North Dakota State University
NDSU Extension Service

Rating Sugarbeets for Sugarbeet Root Maggot Feeding Damage

December 1998

Scott Armstrong and Bob Dregseth
NDSU Department of Entomology

The sugarbeet root maggot (SBRM) overwinters as a mature larvae about 12-18 inches in the soil. In the spring, the larvae move up to within 1 to 2 inches of the soil surface and pupate. From the middle to the end of May, adults begin to emerge. Peak fly emergence occurs between the first and third week of June. Adult flies emerge for the next four to six weeks, mate and deposit eggs around the base of sugarbeet plants. Eggs hatch in about three days and the new larvae move downward to feed (scar) the tap root and lateral roots. Larval SBRM will feed on the beet through July and August.

Life Cycle of Sugarbeet Root Maggot

Life Cycle of  Sugarbeet Root Maggot

Damage Rating

Rating sugarbeets for sugarbeet root maggot feeding injury (Blickenstaff, 1977) is important in determining effectiveness of control measures and for estimating populations for the following season. For example, if damage ratings (on a 0 to 5 scale) were in the 3 to 5 range from last year's sugarbeets, and the new crop was being planted in close proximity, the threat of heavy SBRM populations is high. There can be various degrees of scarring on the beet root surface depending on the number of feeding larvae. The following pictures show sugarbeets assigned a damage rating where a 0 indicates no scarring and 5 indicates heavy scarring (essentially a dead sugarbeet). If the tap root is severed when the sugarbeet is in the seedling stage and dry soil conditions prevail, stand reductions occur. Environmental conditions can be an important factor on yield response to higher damage ratings. Soil conditions, (i.e. heavy rain, drought, etc.) effect SBRM populations and the effectiveness of granular insecticides. For further SBRM control recommendations, consult the current sugarbeet production guide.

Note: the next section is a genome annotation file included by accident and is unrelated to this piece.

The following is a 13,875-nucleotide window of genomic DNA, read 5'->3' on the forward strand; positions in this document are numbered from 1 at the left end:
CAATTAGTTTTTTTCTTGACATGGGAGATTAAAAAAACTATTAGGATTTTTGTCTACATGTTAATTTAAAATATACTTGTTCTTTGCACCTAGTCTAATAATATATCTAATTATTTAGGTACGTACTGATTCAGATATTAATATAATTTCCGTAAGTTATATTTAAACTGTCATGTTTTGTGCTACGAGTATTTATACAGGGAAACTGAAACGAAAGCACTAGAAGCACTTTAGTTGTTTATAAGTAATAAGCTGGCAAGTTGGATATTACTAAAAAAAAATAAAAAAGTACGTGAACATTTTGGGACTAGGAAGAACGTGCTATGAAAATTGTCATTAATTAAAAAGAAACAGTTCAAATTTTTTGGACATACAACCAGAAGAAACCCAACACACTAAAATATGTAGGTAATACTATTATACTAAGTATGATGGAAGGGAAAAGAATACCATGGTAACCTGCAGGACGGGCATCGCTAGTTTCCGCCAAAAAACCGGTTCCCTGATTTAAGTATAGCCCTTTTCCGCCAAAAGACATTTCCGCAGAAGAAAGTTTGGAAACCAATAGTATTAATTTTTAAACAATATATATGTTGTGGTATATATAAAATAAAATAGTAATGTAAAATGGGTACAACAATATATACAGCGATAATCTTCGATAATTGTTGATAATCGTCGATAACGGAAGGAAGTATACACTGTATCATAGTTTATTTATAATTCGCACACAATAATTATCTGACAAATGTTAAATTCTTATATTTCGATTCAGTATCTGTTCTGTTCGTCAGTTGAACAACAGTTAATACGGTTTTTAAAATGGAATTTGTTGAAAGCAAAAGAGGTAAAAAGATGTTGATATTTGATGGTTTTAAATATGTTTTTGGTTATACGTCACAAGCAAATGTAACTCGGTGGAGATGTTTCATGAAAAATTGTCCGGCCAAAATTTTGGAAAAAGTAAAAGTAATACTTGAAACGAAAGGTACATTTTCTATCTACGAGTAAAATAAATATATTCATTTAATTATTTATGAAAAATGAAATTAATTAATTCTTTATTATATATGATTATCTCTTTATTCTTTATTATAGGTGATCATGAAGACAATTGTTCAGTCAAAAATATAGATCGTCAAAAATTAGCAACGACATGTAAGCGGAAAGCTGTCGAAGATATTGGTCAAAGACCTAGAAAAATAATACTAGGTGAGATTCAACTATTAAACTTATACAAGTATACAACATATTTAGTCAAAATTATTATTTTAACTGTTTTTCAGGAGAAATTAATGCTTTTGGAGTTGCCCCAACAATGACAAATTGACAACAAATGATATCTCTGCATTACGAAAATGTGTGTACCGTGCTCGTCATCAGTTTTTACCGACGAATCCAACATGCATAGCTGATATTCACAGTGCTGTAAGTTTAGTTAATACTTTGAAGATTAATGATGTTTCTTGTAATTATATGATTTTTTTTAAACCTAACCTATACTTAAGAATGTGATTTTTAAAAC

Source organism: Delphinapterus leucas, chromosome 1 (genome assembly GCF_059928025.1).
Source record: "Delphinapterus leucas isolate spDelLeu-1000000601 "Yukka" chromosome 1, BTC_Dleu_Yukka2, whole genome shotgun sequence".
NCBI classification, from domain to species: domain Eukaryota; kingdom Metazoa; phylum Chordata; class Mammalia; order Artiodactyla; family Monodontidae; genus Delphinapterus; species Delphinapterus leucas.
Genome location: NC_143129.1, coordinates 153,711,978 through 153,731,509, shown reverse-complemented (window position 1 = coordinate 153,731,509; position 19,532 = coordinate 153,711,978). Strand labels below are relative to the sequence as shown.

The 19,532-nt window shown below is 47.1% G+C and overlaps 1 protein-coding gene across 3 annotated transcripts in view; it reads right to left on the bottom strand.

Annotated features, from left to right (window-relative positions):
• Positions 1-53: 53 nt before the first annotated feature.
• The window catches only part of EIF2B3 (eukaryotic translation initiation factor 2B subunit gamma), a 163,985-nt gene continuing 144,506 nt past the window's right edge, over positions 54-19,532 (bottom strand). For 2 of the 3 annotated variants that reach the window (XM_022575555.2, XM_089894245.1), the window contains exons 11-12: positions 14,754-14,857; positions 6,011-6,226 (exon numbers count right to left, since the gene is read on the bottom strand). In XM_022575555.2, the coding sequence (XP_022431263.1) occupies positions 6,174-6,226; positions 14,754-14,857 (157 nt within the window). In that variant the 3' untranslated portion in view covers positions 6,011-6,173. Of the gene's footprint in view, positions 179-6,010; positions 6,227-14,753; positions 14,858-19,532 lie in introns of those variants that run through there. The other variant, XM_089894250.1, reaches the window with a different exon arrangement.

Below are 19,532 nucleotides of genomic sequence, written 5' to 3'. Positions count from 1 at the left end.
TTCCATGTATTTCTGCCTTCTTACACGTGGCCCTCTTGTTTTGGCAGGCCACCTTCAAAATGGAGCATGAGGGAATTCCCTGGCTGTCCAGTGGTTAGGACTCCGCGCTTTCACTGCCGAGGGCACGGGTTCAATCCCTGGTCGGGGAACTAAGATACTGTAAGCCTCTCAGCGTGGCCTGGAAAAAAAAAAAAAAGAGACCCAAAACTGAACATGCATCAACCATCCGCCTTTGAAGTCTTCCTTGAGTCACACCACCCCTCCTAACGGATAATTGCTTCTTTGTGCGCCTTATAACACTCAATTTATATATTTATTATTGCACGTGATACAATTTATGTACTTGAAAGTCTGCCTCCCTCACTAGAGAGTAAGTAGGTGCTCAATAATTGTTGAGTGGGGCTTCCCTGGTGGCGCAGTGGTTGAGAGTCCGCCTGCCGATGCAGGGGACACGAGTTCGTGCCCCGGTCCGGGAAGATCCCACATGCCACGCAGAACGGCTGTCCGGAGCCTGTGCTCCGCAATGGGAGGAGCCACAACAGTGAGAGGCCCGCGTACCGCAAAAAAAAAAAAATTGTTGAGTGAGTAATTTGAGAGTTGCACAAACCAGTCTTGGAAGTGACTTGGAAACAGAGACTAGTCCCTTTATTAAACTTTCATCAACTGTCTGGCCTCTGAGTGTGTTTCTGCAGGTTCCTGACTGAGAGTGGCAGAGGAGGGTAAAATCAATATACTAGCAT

Damage Rating Sugarbeets in Commercial Fields

Rating sugarbeets for SBRM feeding injury is a very simple task that should not require much time. Sugarbeets can be rated for damage when they reach 14 fully expanded leaves. Start sampling by removing a randomly selected beet from the corner of a sugarbeet field, at least 50 feet from the edge of the field, and away from the headlands. If beets are too soiled to give an accurate rating, use a small bucket of water and a scrub brush to clean the beets so accurate examinations can be made. Walk 20 paces down the row and move 20 rows over. Select and rate a beet at that site. If no beet is found at that location because of poor plant stand due to serious feeding, rate the beet as a 5. Continue this procedure until at least 30 beets have been rated. The general sampling distribution should be diagonal from one corner of the field to the other. Add all the damage rating scores together and divide by the total number of beets inspected for an average score. Conducting damage ratings will give good estimates of SBRM densities in any given field.

Sugarbeet Root Maggot 0-5 Damage Rating Scale

0 = no scars
1 = 1-4 small (pin head size) scars
2 = 5-10 small scars, up to 3 large scars
3 = more than 3 large scars
4 =  to  of the root are blackened by scars
5 = More than  of root area blackened, an obviously
    heavily damaged or dead beet
      - 2 mm, small scar
     -- 5 mm, medium scar
    --- 10 mm, large scar

Damage Rating = 0 (33KB color photo)
Damage Rating = 1 (34KB color photo)
Damage Rating = 2 (30KB color photo)
Damage Rating = 3 (29KB color photo)
Damage Rating = 4 (34KB color photo)
Damage Rating = 5 (38KB color photo)

Blickenstaff, C.C., R.E. Peckenpaugh and R.E. Mahrt. 1977. Rating sugarbeets for damage by the sugarbeet root maggot
(Tetanops myopaeformis). J. Am. Soc. Sugar Beet Technol. 19(3): 188-191.

December 1998

NDSU Extension Service, North Dakota State University of Agriculture and Applied Science, and U.S. Department of Agriculture cooperating. Sharon D. Anderson, Director, Fargo, North Dakota. Distributed in furtherance of the Acts of Congress of May 8 and June 30, 1914. We offer our programs and facilities to all persons regardless of race, color, national origin, religion, sex, disability, age, Vietnam era veterans status, or sexual orientation; and are an equal opportunity employer.
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